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Bugs Bunny explains the joy of springtime in three parts: First, as a young Bugs and Elmer Fudd do the joys of the hunter and the hunted. Second, Bugs displays a little too much affection and winds up on Mars as the pet of Hugo the Abominable Snowman. And thirdly, more misadventures of Wile E. Coyote and the Road Runner.Written by
Far from a bust but not something to be bowled over by
Love animation, it was a big part of my life as a child, particularly Disney, Looney Tunes, Hanna and Barbera and Tom and Jerry, and still love it whether it's film, television or cartoons. Actually appreciate it even more now through young adult eyes, thanks to broader knowledge and taste and more interest in animation styles and various studios and directors.
Chuck Jones deserved, and still deserves, to be considered one of the best, most legendary and most influential animation directors/animators. While not quite as distinctive in directing style as other directors from the same era, in his prime era he was responsible for some of the best cartoons ever made. Bugs Bunny is one of my favourite characters in animation and ever, the other characters are nearly as strong, and Mel Blanc was one of the greatest voice actors ever.
'Bugs Bunny's Bustin Out All Over' comprises of three cartoons as said, 'Portrait of the Artist as a Young Bunny', 'Spaced Out' and 'Soup or Sonic' and while worthwhile, with 'Soup or Sonic' being by far the best of the three, it's not an easy one to review or sum up.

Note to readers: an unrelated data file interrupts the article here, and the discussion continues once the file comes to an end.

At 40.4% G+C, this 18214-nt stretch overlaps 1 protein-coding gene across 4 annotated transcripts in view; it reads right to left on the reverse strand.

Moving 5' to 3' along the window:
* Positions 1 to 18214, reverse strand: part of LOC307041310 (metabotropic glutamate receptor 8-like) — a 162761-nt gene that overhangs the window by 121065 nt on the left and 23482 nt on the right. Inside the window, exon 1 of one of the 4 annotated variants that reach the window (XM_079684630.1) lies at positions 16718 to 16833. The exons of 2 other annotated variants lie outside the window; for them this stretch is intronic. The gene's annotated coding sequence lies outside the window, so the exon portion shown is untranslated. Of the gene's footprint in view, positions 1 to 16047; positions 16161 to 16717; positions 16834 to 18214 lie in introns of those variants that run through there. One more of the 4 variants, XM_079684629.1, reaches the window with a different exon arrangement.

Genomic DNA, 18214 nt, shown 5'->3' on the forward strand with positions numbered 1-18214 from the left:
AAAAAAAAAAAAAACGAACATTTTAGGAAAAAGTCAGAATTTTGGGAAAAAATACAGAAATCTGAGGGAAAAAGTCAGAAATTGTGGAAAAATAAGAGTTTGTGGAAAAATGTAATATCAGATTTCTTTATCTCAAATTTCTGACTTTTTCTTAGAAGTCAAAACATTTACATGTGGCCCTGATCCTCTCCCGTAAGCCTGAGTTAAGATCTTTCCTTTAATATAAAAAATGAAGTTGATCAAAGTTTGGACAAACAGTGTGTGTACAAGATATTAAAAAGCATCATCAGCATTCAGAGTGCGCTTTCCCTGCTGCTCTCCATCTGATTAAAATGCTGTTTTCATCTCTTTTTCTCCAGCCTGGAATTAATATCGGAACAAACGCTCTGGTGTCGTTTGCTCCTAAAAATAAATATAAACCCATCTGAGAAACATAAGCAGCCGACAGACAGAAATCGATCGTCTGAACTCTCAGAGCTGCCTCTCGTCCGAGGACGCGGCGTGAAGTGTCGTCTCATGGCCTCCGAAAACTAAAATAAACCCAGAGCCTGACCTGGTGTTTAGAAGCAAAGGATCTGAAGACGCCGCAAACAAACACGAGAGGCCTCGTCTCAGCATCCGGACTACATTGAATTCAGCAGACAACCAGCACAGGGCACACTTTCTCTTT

Certainly there are good things in all three cartoons. The animation has brightness and colour with some inventive moments, particularly 'Spaced Out Bunny', if not always refinement with some of the drawing scrappy particularly at the beginning of 'Soup or Sonic'. The music is lively enough and doesn't sound too cheap.
There are amusing moments, especially in 'Soup or Sonic', with moments of nice dialogue and gags that do evoke the classic Looney Tunes era. The characters mostly are served well, especially Bugs and Wile E Coyote. Mel Blanc does a wonderful job with the voice characterisations as always, bringing individual varied personalities to multiple characters and them different and distinct from one another. Only disappointing with Elmer, mainly because it just isn't the same without Arthur Q. Bryan voicing him.
Admittedly though, none of the stories are much new, all three are very familiar territory, and the material in 'Portrait of the Artist as a Young Bunny' lacks freshness, is too heavy on the talk and not particularly funny generally. Predictability and over-familiarity are relatively high.
Bugs and Elmer's (who is on the bland side) chemistry doesn't sparkle anywhere near as much as ought. 'Spaced Out Bunny' starts off pretty badly and makes one unsure of whether to continue, luckily it does get better.
Overall, worthwhile and an interesting curiosity but a long way from brilliant. 5.5-6/10 Bethany Cox
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